Catcalling is defined as a whistle, shout, or a sexual move/comment towards a person (especially a woman) walking by in public. This atrocious remark (or noise) is often structured in a way that makes it seem like a compliment. Well, at least this may seem to be the case to the one who isn’t receiving it. The comment generally says something about the woman’s physical appearance: “Nice legs!” or, “Hey, sexy!”, objectifying women as walking sexual objects. What is the goal here? Why do men do it? Women’s bodies are not public property awaiting validation from men.
The idea that women should appreciate catcalling implies that it is done with respect. It indicates that when a guy sees a girl walking down the street and shouts something at her about her body, he’s doing so because he thinks it will make her day better. This theory is laughable! Guys catcall because they think it will somehow lead to them getting attention or having sex. This is disrespectful, and it continues even though many girls complain about it. If it were meant to respect women, then men would, naturally, also respect women’s views on this practice; it would stop.
I’m not saying that girls who enjoy getting catcalled are wrong or have low self-esteem. Some people are rightfully proud of their looks and enjoy the attention. Although, it is important that they shouldn’t trick themselves into thinking that the catcall means something that it doesn’t.
People, if you actually genuinely want to get the attention of a woman walking down the street, perhaps you could try this: catch up to her, and in a polite non-threatening or creepy way tell her, “I’m sorry to disturb you, I couldn’t help but notice how beautiful you are and I’d love the opportunity to get to know you. Would you like to get a coffee with me someday?”
The hashtag #FirstTimeIWasCatcalled is proof that some experiences are universal. Alanna Vagianos, Women’s Editor for The Huffington Post, wrote about her first time being catcalled in this article when she was 16, and almost 10 years later, she still remembers that day, what she was wearing, and the shame she felt.
The stories shared by the women using this hashtag on Twitter, and the story of feminist actress Rowan Blanchard, show us that this distasteful experience is all too common for women. Emotional damage can be done at a young age; innocence can be lost.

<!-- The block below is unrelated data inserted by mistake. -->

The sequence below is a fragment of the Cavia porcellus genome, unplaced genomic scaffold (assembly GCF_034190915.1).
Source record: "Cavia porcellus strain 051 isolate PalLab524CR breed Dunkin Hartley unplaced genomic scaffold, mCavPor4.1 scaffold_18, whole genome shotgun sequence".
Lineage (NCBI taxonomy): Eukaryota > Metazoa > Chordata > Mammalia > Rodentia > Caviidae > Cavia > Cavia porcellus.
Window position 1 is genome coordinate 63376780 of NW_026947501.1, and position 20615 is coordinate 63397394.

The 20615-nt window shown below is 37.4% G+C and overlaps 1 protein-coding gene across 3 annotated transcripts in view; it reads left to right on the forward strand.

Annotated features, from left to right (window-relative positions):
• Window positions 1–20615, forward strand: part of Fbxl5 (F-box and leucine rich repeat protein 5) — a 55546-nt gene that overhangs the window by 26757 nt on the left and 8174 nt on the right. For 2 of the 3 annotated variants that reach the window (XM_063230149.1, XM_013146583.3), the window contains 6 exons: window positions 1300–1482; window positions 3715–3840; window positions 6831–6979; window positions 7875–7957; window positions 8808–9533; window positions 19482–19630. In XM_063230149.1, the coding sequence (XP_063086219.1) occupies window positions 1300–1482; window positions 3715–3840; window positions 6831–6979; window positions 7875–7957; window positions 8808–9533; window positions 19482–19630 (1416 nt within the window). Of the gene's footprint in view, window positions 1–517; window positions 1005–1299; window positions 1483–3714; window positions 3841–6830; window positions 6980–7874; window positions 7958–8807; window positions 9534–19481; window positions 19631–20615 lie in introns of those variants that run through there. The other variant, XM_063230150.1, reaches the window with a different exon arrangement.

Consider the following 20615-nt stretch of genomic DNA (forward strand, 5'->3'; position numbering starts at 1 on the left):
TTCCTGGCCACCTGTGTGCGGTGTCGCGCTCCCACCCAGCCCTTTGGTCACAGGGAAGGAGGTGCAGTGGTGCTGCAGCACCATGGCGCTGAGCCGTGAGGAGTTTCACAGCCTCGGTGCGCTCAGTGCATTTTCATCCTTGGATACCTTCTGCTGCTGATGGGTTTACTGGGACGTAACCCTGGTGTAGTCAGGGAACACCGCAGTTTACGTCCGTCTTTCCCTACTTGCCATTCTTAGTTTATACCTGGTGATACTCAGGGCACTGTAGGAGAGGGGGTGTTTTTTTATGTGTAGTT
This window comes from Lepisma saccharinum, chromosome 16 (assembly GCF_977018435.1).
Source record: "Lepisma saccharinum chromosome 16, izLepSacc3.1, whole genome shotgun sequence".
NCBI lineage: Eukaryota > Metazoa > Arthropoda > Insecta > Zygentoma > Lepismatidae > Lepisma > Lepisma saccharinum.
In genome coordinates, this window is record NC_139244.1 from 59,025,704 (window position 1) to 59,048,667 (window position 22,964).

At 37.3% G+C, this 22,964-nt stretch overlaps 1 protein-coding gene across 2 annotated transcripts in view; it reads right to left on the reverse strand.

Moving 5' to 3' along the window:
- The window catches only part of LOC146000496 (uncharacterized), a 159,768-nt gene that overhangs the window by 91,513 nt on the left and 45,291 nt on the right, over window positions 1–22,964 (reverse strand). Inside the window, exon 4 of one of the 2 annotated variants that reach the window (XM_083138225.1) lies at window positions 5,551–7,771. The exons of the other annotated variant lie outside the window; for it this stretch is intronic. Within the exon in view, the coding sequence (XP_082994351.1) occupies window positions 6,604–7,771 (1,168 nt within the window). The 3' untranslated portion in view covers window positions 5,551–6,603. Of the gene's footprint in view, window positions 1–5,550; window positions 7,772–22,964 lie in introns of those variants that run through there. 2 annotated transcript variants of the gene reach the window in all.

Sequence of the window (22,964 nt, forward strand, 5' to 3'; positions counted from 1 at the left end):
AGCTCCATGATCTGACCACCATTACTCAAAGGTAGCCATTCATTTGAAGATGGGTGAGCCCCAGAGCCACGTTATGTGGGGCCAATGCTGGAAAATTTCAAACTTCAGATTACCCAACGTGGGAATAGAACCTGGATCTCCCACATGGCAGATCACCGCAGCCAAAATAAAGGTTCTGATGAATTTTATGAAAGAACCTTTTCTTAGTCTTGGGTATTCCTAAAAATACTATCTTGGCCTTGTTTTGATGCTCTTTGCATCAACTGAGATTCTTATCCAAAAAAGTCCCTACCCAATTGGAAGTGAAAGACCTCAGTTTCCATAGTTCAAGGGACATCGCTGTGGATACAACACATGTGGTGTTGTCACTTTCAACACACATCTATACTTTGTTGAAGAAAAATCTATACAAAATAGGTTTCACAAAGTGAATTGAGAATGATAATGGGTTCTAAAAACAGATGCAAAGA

Issues like catcalling, dress code and sexism are sometimes regarded as topics that are not the most important when compared to others. People who write about them are deemed to be overly sensitive, and that is frustrating. Why don’t people understand the importance of these topics? Maybe they don’t know about how girls have learned, by instinct or trial and error, how to minimize an uncomfortable situation.
We have all ignored or laughed off an offensive or inappropriate comment. Maybe people don’t know that we have had to brush off adult men staring at our breasts at a young age. Maybe they don’t know that we pretend not to notice. We suppress our anger and fear, as we would rather not deal with confrontation so often. We don’t talk about it everyday, or name it. We don’t even consider that other girls are doing the same thing – mastering the art of acquiescing.
Women can ignore catcalling and mostly don’t react, as that will only serve to satisfy the person calling for attention and just be a waste of time. But they still hear it. Catcalling is a demeaning manipulative act, as not only are women being objectified and stared at; but comments are being yelled at them about the way they look. Do people think this practice is really increasing women’s self-esteem?
Here’s an interesting video that debates this issue of Catcalling…
What do you think? Compliment or Catcall?